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Dem lawmakers call for end to outsized corporate influence on Democracy

Support constitutional amendment to eliminate corporate personhood, end dark money campaigns
September 14, 2016
Democrat Newsroom

State Reps. Kent Smith (D-Euclid), Nickie Antonio (D-Lakewood) and state Sen. Mike Skindell (D-Lakewood) joined local advocates and elected officials today in South Euclid, Ohio to highlight pending legislation that calls for amending the U.S. Constitution and eliminate First Amendment protections for corporate personhood, abolishing the notion that money is equated to speech. The lawmakers are introducing a statewide resolution in the Ohio legislature to support the proposed federal amendment.

“It goes without saying that when the founding fathers wrote the First Amendment they were concerned with the rights of John Doe the individual, not John Doe’s private investment company,” said Smith. “When money is considered speech, those who have the most money have the most speech. This contradicts the basic cornerstone philosophy of American democracy of one person, one vote.”

The lawmakers are joining the national pushback against Citizens United to amend the U.S. Constitution and abolish corporate personhood and the legal doctrine of unlimited, undisclosed money being equated with political speech. According to Move To Amend Ohio affiliates, 17 states and over 600 municipalities in the United States, including 20 in Ohio, have already approved resolutions or voted for ballot initiatives calling for a 28th Amendment to the U.S. Constitution to affirm only human beings have constitutional rights while defining money as property, not speech.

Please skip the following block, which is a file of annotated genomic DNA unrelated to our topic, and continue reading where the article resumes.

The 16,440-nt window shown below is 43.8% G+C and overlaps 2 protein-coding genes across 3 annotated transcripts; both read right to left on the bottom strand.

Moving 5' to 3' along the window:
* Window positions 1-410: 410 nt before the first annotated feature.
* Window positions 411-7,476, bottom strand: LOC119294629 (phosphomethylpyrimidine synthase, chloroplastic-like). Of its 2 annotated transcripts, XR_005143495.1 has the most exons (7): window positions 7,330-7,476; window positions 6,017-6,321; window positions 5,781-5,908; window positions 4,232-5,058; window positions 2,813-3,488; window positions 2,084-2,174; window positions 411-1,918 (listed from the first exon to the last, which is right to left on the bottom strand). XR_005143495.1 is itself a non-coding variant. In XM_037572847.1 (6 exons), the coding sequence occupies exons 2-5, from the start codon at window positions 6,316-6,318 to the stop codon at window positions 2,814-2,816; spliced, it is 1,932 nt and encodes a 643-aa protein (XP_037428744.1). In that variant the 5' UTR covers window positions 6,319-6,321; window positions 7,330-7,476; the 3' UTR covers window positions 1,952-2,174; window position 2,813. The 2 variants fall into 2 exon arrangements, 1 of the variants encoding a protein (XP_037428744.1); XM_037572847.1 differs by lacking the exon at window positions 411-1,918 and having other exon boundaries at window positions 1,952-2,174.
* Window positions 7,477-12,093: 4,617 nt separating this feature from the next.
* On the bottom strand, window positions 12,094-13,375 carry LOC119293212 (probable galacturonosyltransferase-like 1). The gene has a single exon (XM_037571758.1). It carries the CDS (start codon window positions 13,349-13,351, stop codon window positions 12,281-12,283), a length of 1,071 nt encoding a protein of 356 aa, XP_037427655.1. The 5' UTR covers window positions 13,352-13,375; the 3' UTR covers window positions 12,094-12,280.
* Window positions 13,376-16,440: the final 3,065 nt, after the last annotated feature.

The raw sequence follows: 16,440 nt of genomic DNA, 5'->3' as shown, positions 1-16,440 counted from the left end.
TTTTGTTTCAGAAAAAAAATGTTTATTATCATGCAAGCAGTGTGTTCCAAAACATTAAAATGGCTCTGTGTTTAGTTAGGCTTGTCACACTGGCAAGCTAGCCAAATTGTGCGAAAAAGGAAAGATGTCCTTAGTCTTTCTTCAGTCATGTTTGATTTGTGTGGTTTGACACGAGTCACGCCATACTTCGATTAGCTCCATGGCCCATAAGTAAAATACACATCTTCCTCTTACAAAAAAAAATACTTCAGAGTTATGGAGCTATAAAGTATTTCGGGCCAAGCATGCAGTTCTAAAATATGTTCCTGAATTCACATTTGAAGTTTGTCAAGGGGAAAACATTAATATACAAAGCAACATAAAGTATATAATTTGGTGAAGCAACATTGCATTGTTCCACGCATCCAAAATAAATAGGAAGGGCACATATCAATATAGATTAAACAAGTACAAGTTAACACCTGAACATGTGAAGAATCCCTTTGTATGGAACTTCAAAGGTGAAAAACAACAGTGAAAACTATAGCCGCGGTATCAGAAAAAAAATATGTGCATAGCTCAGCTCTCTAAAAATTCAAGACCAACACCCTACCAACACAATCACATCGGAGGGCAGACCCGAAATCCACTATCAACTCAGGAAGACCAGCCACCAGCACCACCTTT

“Our democracy has been pushed out of balance by allowing a very small group of extremely wealthy individuals to essentially take control of our political system to speak for the general public,” said Antonio. “Our country was founded on a government created of the people, by the people, for the people. It’s time to make the people’s voice just as strong and forceful as private corporations in the election process.”

The Brennan Center for Justice found that campaign spending for the 2014 Senate races more than doubled since the campaign-finance rule change in 2010. Additionally, outside groups surpassed candidate’s spending by funding 47 percent of the Senate campaigns, compared to 41 percent funded by the candidates themselves. 

“The Citizens United decision has created an unprecedented role of money in politics and has established an alarming imbalance in the playing field for ordinary citizens to participate in the political process,” said Sen. Skindell, a primary sponsor of companion legislation in the Senate. “Our proposed resolution can help reverse this dangerous political path that has been paved with unlimited, unaccountable corporate campaign cash.”

South Euclid and Lakewood City Council have already passed a resolution in support of the Move To Amend amendment and the city has collected enough signatures to place the local supportive amendment on the November 2016 ballot.